In a leading motor vehicle accident case where the plaintiff was also found to be negligent, the Supreme Court of California observed that the principle of pure comparative negligence shall supersede the principle of contributory negligence. Accordingly, the plaintiff, instead of being barred from receiving compensation, shall receive reduced compensation proportionate that to the defendant’s negligence.

Slight-Gross Negligence Comparative Fault Rule

South Dakota practices a modified form of pure comparative fault rule known as Slight-Gross Negligence Comparative Fault Rule. As the name suggests, the fault of plaintiff is compared with that of defendant for the determination of damages provided the fault of former is slight and that of latter is gross. Else, the plaintiff shall be barred from receiving any compensation. No strict definition has been rendered to ‘slight’ and ‘gross’ opening doors for ambiguity.

Modified Comparative Fault Rule

Embracing the characteristics of both the afore-stated principles, this rule entitles the plaintiff to receive compensation after diminishing it in proportion to the extent of his fault, provided his fault does not exceed a prescribed percentage. This cap limit varies from state to state.

Some states follow 50% bar rule which means your injury will be denied any compensation if he is found at fault equal to or more than 50%. Others follow 51% bar rule and so, in order to be eligible to receive compensation from the defendant, the plaintiff’s fault shall be less than 51%. Accordingly, the defendant shall establish the plaintiff’s fault equal to or more than 50% or 51%, as may be specified by the state, to be discharged from the liability.

The respective States’ Codes, such as Arkansas Code § 16-64-122 or Idaho Code § 6-801, lucidly states that a defendant shall not be liable to pay damages to the plaintiff if the latter is found at 50% or more at fault. Adhering by the 51% rule prescribed in the Delaware Code § 8132, the Superior Court of the State of Delaware found plaintiff to be at 79% fault and hence, did not award any damages.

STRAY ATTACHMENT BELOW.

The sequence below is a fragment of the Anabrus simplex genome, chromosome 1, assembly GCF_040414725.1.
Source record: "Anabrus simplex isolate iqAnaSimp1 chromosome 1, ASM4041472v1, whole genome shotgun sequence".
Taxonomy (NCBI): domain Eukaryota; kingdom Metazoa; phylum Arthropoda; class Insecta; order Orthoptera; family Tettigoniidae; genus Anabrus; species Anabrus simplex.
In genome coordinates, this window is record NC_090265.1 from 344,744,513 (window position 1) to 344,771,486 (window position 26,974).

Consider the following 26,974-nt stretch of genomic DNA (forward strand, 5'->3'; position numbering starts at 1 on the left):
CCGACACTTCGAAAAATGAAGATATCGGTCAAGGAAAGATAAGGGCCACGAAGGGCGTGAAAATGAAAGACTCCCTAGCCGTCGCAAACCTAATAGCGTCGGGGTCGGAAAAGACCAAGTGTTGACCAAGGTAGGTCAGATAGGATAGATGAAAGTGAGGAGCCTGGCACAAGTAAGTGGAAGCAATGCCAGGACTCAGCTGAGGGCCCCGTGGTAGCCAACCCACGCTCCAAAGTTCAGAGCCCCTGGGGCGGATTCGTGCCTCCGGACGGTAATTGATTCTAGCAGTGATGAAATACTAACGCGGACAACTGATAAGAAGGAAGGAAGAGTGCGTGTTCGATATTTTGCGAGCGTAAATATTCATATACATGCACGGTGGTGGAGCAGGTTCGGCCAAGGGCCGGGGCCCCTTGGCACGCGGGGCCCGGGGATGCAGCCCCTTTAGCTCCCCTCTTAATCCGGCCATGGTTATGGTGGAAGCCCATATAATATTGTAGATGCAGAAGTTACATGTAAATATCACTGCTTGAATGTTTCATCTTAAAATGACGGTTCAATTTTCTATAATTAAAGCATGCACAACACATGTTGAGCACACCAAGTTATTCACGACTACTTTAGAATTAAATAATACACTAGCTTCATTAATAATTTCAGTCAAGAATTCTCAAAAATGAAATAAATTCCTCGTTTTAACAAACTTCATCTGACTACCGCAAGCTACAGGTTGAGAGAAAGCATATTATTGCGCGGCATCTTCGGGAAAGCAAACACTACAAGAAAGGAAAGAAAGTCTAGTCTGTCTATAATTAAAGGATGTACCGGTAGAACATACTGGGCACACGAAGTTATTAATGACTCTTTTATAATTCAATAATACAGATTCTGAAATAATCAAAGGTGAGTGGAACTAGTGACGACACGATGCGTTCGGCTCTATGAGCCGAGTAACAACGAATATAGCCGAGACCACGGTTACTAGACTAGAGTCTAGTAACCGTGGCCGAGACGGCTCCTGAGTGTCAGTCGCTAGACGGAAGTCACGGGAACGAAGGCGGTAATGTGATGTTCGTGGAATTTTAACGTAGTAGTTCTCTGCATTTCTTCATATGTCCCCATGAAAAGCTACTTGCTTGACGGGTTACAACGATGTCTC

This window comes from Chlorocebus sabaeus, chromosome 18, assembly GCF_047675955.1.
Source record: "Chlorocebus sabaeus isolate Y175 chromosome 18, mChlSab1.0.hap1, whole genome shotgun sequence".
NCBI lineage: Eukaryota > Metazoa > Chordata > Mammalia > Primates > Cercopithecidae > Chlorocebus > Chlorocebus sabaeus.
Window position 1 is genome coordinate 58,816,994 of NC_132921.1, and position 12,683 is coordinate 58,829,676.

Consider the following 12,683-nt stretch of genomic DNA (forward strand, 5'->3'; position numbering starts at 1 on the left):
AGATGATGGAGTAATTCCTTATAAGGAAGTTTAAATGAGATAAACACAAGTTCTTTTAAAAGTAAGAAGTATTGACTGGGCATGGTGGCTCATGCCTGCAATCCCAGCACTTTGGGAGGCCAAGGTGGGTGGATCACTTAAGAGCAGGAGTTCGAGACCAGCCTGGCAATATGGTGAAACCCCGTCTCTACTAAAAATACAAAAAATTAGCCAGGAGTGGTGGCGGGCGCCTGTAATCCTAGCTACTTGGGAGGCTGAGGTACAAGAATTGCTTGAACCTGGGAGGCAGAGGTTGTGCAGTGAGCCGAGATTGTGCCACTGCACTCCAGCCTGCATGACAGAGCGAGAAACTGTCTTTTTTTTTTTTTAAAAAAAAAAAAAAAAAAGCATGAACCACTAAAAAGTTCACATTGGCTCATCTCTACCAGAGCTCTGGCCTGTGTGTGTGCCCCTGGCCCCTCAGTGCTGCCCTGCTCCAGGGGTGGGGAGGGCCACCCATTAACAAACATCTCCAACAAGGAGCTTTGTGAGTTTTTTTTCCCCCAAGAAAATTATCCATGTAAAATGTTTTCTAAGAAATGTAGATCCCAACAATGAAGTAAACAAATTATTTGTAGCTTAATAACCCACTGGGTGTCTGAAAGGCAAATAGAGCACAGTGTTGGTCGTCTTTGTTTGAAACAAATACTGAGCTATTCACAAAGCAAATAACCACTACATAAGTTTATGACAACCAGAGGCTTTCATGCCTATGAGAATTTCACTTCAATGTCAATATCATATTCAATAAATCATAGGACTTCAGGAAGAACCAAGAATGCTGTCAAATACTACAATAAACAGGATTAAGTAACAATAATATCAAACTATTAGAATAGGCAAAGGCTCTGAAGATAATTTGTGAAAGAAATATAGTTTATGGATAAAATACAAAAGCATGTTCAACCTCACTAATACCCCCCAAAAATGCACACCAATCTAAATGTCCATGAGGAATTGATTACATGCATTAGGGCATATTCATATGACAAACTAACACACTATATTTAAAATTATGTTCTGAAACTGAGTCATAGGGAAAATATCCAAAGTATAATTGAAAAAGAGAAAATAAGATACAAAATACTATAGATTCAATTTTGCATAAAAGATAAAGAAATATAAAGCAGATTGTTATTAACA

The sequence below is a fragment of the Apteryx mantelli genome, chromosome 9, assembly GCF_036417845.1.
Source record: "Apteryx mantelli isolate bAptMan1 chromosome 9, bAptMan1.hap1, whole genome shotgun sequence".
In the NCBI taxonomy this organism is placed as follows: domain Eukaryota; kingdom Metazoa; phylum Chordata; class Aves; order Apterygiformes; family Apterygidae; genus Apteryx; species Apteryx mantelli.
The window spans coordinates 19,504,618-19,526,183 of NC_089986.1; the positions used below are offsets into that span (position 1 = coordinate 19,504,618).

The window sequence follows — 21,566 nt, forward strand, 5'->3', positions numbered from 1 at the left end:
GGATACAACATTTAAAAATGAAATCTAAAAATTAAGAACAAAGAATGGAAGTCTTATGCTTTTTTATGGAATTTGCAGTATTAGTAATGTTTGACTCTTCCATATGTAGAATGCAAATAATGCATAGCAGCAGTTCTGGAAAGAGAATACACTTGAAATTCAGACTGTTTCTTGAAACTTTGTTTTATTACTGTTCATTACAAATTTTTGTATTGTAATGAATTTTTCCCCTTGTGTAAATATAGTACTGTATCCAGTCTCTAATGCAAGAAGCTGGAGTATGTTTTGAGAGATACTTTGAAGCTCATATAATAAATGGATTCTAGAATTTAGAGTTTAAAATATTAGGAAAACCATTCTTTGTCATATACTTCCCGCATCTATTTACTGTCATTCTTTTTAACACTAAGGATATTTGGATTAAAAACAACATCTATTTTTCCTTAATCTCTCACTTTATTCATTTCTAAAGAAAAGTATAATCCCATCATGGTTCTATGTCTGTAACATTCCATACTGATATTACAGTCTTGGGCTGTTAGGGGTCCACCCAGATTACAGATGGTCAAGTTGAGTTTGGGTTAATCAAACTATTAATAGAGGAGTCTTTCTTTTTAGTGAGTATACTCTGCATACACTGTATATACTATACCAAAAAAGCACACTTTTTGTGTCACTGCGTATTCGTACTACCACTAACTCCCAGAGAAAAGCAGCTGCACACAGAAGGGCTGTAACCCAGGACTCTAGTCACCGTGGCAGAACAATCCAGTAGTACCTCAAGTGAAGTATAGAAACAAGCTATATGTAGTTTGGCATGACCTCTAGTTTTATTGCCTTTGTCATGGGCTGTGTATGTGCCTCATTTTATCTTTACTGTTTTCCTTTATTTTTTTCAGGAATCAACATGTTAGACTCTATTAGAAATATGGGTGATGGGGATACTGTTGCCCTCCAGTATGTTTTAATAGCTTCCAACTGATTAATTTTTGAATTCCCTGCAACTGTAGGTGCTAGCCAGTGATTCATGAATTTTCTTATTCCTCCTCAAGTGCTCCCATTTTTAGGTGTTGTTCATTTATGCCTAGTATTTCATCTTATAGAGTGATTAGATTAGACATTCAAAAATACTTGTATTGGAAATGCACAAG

Though the primary intention of this rule was to strike a balance and deliver justice to the parties to the personal injury lawsuit, it has been criticized for the complications encompassed in suits comprising multiple at-fault parties.

What is volenti non fit injuria or Assumption of Risk?

Volenti non fit injuria is a latin phrase for ‘to a willing person, no injury is done’. An affirmative defense under the Federal Rules of Civil Procedure, the liability of a defendant shall be abrogated if he proves that the plaintiff was well-aware of the risk and had voluntarily exposed himself to the same. Therefore, a defendant can avoid the liability if he establishes that firstly, the plaintiff had distinct knowledge of the associated risk and secondly, despite being aware of the risk, he voluntarily accepted, explicitly or implicitly, to participate in the same. Such obviation includes liabilities arising due to risks inherent in an activity as well as those from defendant’s negligence.

Prof. Bohlen in his Contributory negligence remarked that while contributory negligence presumes existence of defendant’s duty towards plaintiff and is a defense for its subsequent breach as a consequence of negligence, volenti non fit injuria as a defense negates the existence of defendant’s duty per se. The assumption of risk may be primary or secondary.

What is primary assumption of risk?

Primary assumption of risk is when the plaintiff has complete knowledge of the risks involved and willingly participates in an event or activity. Such an assumption of risk may be explicit or implicit. As a rule of defense, the prior knowledge of the associated risks releases the defendant from every kind of legal duty towards the plaintiff, thereby eliminating the scope of negligence in toto at his end. This defense generally comes into play in personal injuries arising due to premises liability or in a sports event.

The landmark ruling by the Court of Appeals of the State of California, in Knight v. Jewett, noted that the primary assumption of risk completely bars the plaintiff from seeking any compensation from the defendant in a personal injury lawsuit. However, not being an affirmative defense, the burden lies on the plaintiff to show that the defendant owed a duty of reasonable care towards him and in fact he was not aware of the risk. The failure to prove the same shall by default release the defendant from the liability.

What is secondary assumption of risk?

This defense comes into play when the defendant owes a duty of reasonable care to the plaintiff. The defendant argues that the plaintiff voluntarily chose to participate in an event or activity despite being aware of the risks that may arise due to the negligence by the defendant. As an affirmative defense, secondary assumption of risk should be posited by the defendant upon establishment of his negligence by the plaintiff. Since both the parties have a role to play in the causation of personal injury, the cases are often merged into comparative negligence and the plaintiff receives compensation only to the degree of negligence of the defendant.